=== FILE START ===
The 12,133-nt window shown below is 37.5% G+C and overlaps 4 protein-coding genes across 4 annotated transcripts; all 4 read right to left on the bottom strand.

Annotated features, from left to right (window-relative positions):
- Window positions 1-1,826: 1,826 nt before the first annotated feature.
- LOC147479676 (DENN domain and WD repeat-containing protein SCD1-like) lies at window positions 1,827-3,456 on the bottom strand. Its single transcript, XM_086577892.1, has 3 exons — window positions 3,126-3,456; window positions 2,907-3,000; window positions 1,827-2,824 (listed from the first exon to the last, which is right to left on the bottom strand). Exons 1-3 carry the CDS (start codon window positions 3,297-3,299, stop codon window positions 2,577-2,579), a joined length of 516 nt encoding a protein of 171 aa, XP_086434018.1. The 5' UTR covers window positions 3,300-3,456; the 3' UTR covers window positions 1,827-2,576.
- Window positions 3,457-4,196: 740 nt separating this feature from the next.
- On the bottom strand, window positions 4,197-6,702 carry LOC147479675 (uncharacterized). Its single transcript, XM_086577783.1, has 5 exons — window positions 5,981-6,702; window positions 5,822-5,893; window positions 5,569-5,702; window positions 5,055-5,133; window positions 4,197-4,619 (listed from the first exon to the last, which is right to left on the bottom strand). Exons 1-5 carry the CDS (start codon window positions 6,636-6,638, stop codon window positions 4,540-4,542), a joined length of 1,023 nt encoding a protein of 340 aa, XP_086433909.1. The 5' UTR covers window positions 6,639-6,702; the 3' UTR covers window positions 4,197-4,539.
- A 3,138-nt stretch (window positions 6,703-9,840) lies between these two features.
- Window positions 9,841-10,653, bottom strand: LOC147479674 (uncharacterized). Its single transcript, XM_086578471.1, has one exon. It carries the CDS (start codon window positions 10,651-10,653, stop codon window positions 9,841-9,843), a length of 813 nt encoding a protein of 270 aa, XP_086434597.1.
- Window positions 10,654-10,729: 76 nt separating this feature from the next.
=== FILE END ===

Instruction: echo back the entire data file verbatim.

The 12,133-nt window shown below is 37.5% G+C and overlaps 4 protein-coding genes across 4 annotated transcripts; all 4 read right to left on the bottom strand.

Annotated features, from left to right (window-relative positions):
- Window positions 1-1,826: 1,826 nt before the first annotated feature.
- LOC147479676 (DENN domain and WD repeat-containing protein SCD1-like) lies at window positions 1,827-3,456 on the bottom strand. Its single transcript, XM_086577892.1, has 3 exons — window positions 3,126-3,456; window positions 2,907-3,000; window positions 1,827-2,824 (listed from the first exon to the last, which is right to left on the bottom strand). Exons 1-3 carry the CDS (start codon window positions 3,297-3,299, stop codon window positions 2,577-2,579), a joined length of 516 nt encoding a protein of 171 aa, XP_086434018.1. The 5' UTR covers window positions 3,300-3,456; the 3' UTR covers window positions 1,827-2,576.
- Window positions 3,457-4,196: 740 nt separating this feature from the next.
- On the bottom strand, window positions 4,197-6,702 carry LOC147479675 (uncharacterized). Its single transcript, XM_086577783.1, has 5 exons — window positions 5,981-6,702; window positions 5,822-5,893; window positions 5,569-5,702; window positions 5,055-5,133; window positions 4,197-4,619 (listed from the first exon to the last, which is right to left on the bottom strand). Exons 1-5 carry the CDS (start codon window positions 6,636-6,638, stop codon window positions 4,540-4,542), a joined length of 1,023 nt encoding a protein of 340 aa, XP_086433909.1. The 5' UTR covers window positions 6,639-6,702; the 3' UTR covers window positions 4,197-4,539.
- A 3,138-nt stretch (window positions 6,703-9,840) lies between these two features.
- Window positions 9,841-10,653, bottom strand: LOC147479674 (uncharacterized). Its single transcript, XM_086578471.1, has one exon. It carries the CDS (start codon window positions 10,651-10,653, stop codon window positions 9,841-9,843), a length of 813 nt encoding a protein of 270 aa, XP_086434597.1.
- Window positions 10,654-10,729: 76 nt separating this feature from the next.